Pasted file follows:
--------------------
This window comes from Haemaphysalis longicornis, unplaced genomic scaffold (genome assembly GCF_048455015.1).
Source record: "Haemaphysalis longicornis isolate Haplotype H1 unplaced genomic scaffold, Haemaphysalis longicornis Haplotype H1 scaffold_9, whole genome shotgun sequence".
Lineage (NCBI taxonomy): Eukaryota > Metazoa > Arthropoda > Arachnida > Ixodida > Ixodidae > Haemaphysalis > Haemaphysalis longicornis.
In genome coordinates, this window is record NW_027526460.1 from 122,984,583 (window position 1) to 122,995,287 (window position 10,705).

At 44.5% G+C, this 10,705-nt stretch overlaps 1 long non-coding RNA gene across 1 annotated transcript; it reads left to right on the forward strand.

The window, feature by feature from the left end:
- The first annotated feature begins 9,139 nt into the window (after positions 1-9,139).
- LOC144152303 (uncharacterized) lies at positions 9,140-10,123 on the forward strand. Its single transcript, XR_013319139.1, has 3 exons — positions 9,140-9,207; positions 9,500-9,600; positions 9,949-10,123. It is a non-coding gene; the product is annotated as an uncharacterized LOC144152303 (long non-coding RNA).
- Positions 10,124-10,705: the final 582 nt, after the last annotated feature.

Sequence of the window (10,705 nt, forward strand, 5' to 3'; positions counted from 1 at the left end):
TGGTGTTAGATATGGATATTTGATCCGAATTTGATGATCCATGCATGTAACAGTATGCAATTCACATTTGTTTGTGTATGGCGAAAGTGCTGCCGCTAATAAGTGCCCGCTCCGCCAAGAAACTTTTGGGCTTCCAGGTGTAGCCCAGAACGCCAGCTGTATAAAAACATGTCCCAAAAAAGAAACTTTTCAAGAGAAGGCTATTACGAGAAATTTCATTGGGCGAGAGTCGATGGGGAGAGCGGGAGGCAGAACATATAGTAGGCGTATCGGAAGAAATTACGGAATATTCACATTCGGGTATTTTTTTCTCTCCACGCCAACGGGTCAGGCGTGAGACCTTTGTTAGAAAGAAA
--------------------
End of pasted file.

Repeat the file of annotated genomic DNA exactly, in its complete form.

This window comes from Haemaphysalis longicornis, unplaced genomic scaffold (genome assembly GCF_048455015.1).
Source record: "Haemaphysalis longicornis isolate Haplotype H1 unplaced genomic scaffold, Haemaphysalis longicornis Haplotype H1 scaffold_9, whole genome shotgun sequence".
Lineage (NCBI taxonomy): Eukaryota > Metazoa > Arthropoda > Arachnida > Ixodida > Ixodidae > Haemaphysalis > Haemaphysalis longicornis.
In genome coordinates, this window is record NW_027526460.1 from 122,984,583 (window position 1) to 122,995,287 (window position 10,705).

At 44.5% G+C, this 10,705-nt stretch overlaps 1 long non-coding RNA gene across 1 annotated transcript; it reads left to right on the forward strand.

The window, feature by feature from the left end:
- The first annotated feature begins 9,139 nt into the window (after positions 1-9,139).
- LOC144152303 (uncharacterized) lies at positions 9,140-10,123 on the forward strand. Its single transcript, XR_013319139.1, has 3 exons — positions 9,140-9,207; positions 9,500-9,600; positions 9,949-10,123. It is a non-coding gene; the product is annotated as an uncharacterized LOC144152303 (long non-coding RNA).
- Positions 10,124-10,705: the final 582 nt, after the last annotated feature.

Sequence of the window (10,705 nt, forward strand, 5' to 3'; positions counted from 1 at the left end):
TGGTGTTAGATATGGATATTTGATCCGAATTTGATGATCCATGCATGTAACAGTATGCAATTCACATTTGTTTGTGTATGGCGAAAGTGCTGCCGCTAATAAGTGCCCGCTCCGCCAAGAAACTTTTGGGCTTCCAGGTGTAGCCCAGAACGCCAGCTGTATAAAAACATGTCCCAAAAAAGAAACTTTTCAAGAGAAGGCTATTACGAGAAATTTCATTGGGCGAGAGTCGATGGGGAGAGCGGGAGGCAGAACATATAGTAGGCGTATCGGAAGAAATTACGGAATATTCACATTCGGGTATTTTTTTCTCTCCACGCCAACGGGTCAGGCGTGAGACCTTTGTTAGAAAGAAA